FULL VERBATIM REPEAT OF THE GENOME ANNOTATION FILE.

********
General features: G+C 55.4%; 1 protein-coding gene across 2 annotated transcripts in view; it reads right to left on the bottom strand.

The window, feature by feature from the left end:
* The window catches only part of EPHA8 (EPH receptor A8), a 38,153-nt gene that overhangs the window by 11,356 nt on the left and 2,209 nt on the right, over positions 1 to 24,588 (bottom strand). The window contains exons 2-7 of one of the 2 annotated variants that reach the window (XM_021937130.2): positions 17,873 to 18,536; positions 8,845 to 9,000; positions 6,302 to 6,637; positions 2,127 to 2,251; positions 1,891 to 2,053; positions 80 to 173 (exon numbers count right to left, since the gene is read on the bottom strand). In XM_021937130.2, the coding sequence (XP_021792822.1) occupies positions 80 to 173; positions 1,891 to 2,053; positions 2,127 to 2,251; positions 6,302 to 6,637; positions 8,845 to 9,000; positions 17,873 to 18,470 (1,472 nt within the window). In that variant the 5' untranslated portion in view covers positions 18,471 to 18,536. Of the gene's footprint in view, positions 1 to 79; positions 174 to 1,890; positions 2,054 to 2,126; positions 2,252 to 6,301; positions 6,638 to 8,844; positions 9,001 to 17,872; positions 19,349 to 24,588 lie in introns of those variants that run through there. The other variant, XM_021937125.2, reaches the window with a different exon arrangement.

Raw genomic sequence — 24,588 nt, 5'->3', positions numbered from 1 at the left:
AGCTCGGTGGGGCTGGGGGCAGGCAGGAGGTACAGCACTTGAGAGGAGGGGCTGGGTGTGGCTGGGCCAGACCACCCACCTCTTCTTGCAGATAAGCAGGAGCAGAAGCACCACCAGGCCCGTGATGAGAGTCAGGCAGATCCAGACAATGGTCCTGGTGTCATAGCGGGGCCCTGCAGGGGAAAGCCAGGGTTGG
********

General features: G+C 55.4%; 1 protein-coding gene across 2 annotated transcripts in view; it reads right to left on the bottom strand.

The window, feature by feature from the left end:
* The window catches only part of EPHA8 (EPH receptor A8), a 38,153-nt gene that overhangs the window by 11,356 nt on the left and 2,209 nt on the right, over positions 1 to 24,588 (bottom strand). The window contains exons 2-7 of one of the 2 annotated variants that reach the window (XM_021937130.2): positions 17,873 to 18,536; positions 8,845 to 9,000; positions 6,302 to 6,637; positions 2,127 to 2,251; positions 1,891 to 2,053; positions 80 to 173 (exon numbers count right to left, since the gene is read on the bottom strand). In XM_021937130.2, the coding sequence (XP_021792822.1) occupies positions 80 to 173; positions 1,891 to 2,053; positions 2,127 to 2,251; positions 6,302 to 6,637; positions 8,845 to 9,000; positions 17,873 to 18,470 (1,472 nt within the window). In that variant the 5' untranslated portion in view covers positions 18,471 to 18,536. Of the gene's footprint in view, positions 1 to 79; positions 174 to 1,890; positions 2,054 to 2,126; positions 2,252 to 6,301; positions 6,638 to 8,844; positions 9,001 to 17,872; positions 19,349 to 24,588 lie in introns of those variants that run through there. The other variant, XM_021937125.2, reaches the window with a different exon arrangement.

Raw genomic sequence — 24,588 nt, 5'->3', positions numbered from 1 at the left:
AGCTCGGTGGGGCTGGGGGCAGGCAGGAGGTACAGCACTTGAGAGGAGGGGCTGGGTGTGGCTGGGCCAGACCACCCACCTCTTCTTGCAGATAAGCAGGAGCAGAAGCACCACCAGGCCCGTGATGAGAGTCAGGCAGATCCAGACAATGGTCCTGGTGTCATAGCGGGGCCCTGCAGGGGAAAGCCAGGGTTGG